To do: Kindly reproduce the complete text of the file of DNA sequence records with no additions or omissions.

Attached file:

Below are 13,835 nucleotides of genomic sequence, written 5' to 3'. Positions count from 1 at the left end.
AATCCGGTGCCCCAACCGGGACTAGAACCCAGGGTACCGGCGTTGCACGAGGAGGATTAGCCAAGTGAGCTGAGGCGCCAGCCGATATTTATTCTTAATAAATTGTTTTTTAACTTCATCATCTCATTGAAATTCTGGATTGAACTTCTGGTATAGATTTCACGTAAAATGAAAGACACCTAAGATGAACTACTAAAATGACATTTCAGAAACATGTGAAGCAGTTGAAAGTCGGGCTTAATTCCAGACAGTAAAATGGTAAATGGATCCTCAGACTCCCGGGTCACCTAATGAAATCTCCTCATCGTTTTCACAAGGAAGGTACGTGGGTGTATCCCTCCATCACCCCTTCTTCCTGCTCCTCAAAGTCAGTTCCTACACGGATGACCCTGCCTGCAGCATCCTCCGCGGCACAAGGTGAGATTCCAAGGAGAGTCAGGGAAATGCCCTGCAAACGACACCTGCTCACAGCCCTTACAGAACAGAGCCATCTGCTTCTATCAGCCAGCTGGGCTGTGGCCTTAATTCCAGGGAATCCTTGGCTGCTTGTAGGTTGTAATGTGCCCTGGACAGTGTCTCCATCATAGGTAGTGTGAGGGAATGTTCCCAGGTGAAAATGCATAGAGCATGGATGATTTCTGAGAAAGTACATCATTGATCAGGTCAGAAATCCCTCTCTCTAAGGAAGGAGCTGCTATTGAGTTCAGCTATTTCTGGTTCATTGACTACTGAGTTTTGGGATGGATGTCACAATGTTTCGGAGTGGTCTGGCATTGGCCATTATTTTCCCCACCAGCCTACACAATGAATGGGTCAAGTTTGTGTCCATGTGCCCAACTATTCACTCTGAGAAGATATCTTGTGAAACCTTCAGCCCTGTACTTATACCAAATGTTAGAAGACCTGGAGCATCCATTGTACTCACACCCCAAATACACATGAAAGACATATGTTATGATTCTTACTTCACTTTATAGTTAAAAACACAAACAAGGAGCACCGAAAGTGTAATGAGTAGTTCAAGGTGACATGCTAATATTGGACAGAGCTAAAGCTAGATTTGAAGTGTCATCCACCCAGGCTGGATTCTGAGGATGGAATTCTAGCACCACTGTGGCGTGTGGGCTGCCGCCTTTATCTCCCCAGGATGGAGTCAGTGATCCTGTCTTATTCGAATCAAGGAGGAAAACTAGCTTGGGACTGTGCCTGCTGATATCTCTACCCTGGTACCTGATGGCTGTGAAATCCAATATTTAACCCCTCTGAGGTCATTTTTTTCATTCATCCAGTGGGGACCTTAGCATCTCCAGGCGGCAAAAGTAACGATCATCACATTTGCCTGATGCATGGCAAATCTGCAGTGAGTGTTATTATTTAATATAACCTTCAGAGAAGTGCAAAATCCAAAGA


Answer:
Below are 13,835 nucleotides of genomic sequence, written 5' to 3'. Positions count from 1 at the left end.
AATCCGGTGCCCCAACCGGGACTAGAACCCAGGGTACCGGCGTTGCACGAGGAGGATTAGCCAAGTGAGCTGAGGCGCCAGCCGATATTTATTCTTAATAAATTGTTTTTTAACTTCATCATCTCATTGAAATTCTGGATTGAACTTCTGGTATAGATTTCACGTAAAATGAAAGACACCTAAGATGAACTACTAAAATGACATTTCAGAAACATGTGAAGCAGTTGAAAGTCGGGCTTAATTCCAGACAGTAAAATGGTAAATGGATCCTCAGACTCCCGGGTCACCTAATGAAATCTCCTCATCGTTTTCACAAGGAAGGTACGTGGGTGTATCCCTCCATCACCCCTTCTTCCTGCTCCTCAAAGTCAGTTCCTACACGGATGACCCTGCCTGCAGCATCCTCCGCGGCACAAGGTGAGATTCCAAGGAGAGTCAGGGAAATGCCCTGCAAACGACACCTGCTCACAGCCCTTACAGAACAGAGCCATCTGCTTCTATCAGCCAGCTGGGCTGTGGCCTTAATTCCAGGGAATCCTTGGCTGCTTGTAGGTTGTAATGTGCCCTGGACAGTGTCTCCATCATAGGTAGTGTGAGGGAATGTTCCCAGGTGAAAATGCATAGAGCATGGATGATTTCTGAGAAAGTACATCATTGATCAGGTCAGAAATCCCTCTCTCTAAGGAAGGAGCTGCTATTGAGTTCAGCTATTTCTGGTTCATTGACTACTGAGTTTTGGGATGGATGTCACAATGTTTCGGAGTGGTCTGGCATTGGCCATTATTTTCCCCACCAGCCTACACAATGAATGGGTCAAGTTTGTGTCCATGTGCCCAACTATTCACTCTGAGAAGATATCTTGTGAAACCTTCAGCCCTGTACTTATACCAAATGTTAGAAGACCTGGAGCATCCATTGTACTCACACCCCAAATACACATGAAAGACATATGTTATGATTCTTACTTCACTTTATAGTTAAAAACACAAACAAGGAGCACCGAAAGTGTAATGAGTAGTTCAAGGTGACATGCTAATATTGGACAGAGCTAAAGCTAGATTTGAAGTGTCATCCACCCAGGCTGGATTCTGAGGATGGAATTCTAGCACCACTGTGGCGTGTGGGCTGCCGCCTTTATCTCCCCAGGATGGAGTCAGTGATCCTGTCTTATTCGAATCAAGGAGGAAAACTAGCTTGGGACTGTGCCTGCTGATATCTCTACCCTGGTACCTGATGGCTGTGAAATCCAATATTTAACCCCTCTGAGGTCATTTTTTTCATTCATCCAGTGGGGACCTTAGCATCTCCAGGCGGCAAAAGTAACGATCATCACATTTGCCTGATGCATGGCAAATCTGCAGTGAGTGTTATTATTTAATATAACCTTCAGAGAAGTGCAAAATCCAAAGA